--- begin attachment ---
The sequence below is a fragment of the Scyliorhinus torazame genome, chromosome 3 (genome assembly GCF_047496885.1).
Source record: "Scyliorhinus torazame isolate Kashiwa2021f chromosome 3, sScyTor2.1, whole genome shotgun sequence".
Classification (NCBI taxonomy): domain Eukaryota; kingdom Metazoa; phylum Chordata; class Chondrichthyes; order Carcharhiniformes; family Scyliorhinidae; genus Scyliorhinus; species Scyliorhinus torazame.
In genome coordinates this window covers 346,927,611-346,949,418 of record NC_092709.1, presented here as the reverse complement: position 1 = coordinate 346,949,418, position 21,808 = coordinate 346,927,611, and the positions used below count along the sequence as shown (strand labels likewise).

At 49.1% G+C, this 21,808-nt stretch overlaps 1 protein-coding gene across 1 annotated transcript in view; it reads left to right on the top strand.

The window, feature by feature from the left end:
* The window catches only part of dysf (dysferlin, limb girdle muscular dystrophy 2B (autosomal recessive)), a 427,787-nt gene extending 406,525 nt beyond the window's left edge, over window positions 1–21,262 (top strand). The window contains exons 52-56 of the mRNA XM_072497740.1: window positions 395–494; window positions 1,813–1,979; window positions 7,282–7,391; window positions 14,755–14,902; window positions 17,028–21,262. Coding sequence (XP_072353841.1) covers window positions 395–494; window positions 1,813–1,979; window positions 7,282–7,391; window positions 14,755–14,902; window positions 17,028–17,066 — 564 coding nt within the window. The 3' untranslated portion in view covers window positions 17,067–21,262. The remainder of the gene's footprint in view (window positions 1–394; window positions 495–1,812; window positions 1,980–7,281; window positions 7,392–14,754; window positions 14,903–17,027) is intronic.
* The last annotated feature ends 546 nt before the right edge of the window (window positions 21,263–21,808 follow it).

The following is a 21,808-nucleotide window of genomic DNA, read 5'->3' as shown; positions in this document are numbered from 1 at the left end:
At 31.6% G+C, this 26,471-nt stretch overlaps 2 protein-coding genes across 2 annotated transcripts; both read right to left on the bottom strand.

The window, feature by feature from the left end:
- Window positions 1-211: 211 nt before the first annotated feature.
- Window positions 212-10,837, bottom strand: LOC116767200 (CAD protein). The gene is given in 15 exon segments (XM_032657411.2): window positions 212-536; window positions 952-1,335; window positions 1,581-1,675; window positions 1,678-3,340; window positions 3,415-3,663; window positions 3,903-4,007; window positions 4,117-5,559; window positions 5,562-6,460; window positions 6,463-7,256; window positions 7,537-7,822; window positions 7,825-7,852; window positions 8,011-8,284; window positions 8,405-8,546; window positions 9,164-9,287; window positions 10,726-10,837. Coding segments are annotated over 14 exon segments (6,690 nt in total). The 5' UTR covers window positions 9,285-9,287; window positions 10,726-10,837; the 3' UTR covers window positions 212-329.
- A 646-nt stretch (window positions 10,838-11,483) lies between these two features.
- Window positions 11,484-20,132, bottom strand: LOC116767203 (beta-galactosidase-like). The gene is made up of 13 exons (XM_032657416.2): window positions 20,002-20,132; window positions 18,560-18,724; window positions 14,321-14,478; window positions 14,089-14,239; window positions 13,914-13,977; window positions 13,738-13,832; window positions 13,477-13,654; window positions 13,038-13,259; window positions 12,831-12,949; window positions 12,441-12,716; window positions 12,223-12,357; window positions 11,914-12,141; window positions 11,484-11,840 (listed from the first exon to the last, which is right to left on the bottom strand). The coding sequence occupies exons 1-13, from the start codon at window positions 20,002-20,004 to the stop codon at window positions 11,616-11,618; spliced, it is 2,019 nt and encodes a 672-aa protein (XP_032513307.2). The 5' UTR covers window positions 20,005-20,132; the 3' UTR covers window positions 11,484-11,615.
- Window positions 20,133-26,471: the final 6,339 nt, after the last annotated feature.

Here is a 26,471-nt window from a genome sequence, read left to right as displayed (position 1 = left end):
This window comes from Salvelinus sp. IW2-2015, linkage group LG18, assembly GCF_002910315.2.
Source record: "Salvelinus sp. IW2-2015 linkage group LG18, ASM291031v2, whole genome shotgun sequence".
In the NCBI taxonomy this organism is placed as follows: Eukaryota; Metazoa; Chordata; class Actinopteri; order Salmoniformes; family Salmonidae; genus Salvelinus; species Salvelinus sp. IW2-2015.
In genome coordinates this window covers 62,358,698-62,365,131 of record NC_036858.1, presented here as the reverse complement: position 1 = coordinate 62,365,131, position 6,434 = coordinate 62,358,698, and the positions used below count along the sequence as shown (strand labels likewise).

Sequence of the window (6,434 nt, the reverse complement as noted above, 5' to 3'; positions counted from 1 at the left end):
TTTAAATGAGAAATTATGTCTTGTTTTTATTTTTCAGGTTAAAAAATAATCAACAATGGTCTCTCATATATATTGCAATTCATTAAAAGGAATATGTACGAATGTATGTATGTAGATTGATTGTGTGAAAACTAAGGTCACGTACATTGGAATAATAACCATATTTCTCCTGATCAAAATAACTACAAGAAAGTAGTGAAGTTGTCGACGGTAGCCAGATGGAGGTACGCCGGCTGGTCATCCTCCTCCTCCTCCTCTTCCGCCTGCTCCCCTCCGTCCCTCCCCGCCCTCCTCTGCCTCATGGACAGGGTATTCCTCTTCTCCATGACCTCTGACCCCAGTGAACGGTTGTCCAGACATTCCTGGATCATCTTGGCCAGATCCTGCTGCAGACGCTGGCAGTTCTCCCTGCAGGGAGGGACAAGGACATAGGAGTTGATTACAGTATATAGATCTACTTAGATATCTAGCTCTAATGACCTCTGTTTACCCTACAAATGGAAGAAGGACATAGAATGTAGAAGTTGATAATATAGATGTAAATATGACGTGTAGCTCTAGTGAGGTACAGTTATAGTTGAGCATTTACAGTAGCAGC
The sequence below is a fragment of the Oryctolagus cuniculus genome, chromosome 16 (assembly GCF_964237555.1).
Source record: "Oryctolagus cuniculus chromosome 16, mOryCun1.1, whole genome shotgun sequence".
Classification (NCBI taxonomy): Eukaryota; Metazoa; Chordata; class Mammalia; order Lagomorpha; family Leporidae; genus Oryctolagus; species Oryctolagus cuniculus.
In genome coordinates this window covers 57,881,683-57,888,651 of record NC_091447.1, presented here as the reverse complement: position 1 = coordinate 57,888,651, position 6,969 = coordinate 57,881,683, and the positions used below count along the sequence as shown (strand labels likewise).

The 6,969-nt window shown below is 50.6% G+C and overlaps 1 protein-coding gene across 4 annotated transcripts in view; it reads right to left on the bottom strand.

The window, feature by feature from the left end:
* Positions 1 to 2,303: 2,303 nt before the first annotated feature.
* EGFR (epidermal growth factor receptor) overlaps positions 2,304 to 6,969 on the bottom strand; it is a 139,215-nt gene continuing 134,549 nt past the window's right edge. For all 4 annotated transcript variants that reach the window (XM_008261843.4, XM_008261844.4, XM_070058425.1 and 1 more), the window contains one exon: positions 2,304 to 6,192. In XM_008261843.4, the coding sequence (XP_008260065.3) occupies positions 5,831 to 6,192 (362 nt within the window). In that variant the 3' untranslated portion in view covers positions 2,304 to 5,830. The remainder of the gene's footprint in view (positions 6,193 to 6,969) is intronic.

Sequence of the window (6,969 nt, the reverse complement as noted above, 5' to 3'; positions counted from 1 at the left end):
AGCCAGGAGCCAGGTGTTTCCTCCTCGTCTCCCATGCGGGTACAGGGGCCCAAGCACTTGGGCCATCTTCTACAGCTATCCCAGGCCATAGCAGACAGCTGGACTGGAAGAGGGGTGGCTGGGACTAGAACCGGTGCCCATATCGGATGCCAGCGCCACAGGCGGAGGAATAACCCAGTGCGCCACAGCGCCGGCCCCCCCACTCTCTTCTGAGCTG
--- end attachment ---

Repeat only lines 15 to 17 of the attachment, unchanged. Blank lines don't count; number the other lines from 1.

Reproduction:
- Window positions 11,484-20,132, bottom strand: LOC116767203 (beta-galactosidase-like). The gene is made up of 13 exons (XM_032657416.2): window positions 20,002-20,132; window positions 18,560-18,724; window positions 14,321-14,478; window positions 14,089-14,239; window positions 13,914-13,977; window positions 13,738-13,832; window positions 13,477-13,654; window positions 13,038-13,259; window positions 12,831-12,949; window positions 12,441-12,716; window positions 12,223-12,357; window positions 11,914-12,141; window positions 11,484-11,840 (listed from the first exon to the last, which is right to left on the bottom strand). The coding sequence occupies exons 1-13, from the start codon at window positions 20,002-20,004 to the stop codon at window positions 11,616-11,618; spliced, it is 2,019 nt and encodes a 672-aa protein (XP_032513307.2). The 5' UTR covers window positions 20,005-20,132; the 3' UTR covers window positions 11,484-11,615.
- Window positions 20,133-26,471: the final 6,339 nt, after the last annotated feature.

Here is a 26,471-nt window from a genome sequence, read left to right as displayed (position 1 = left end):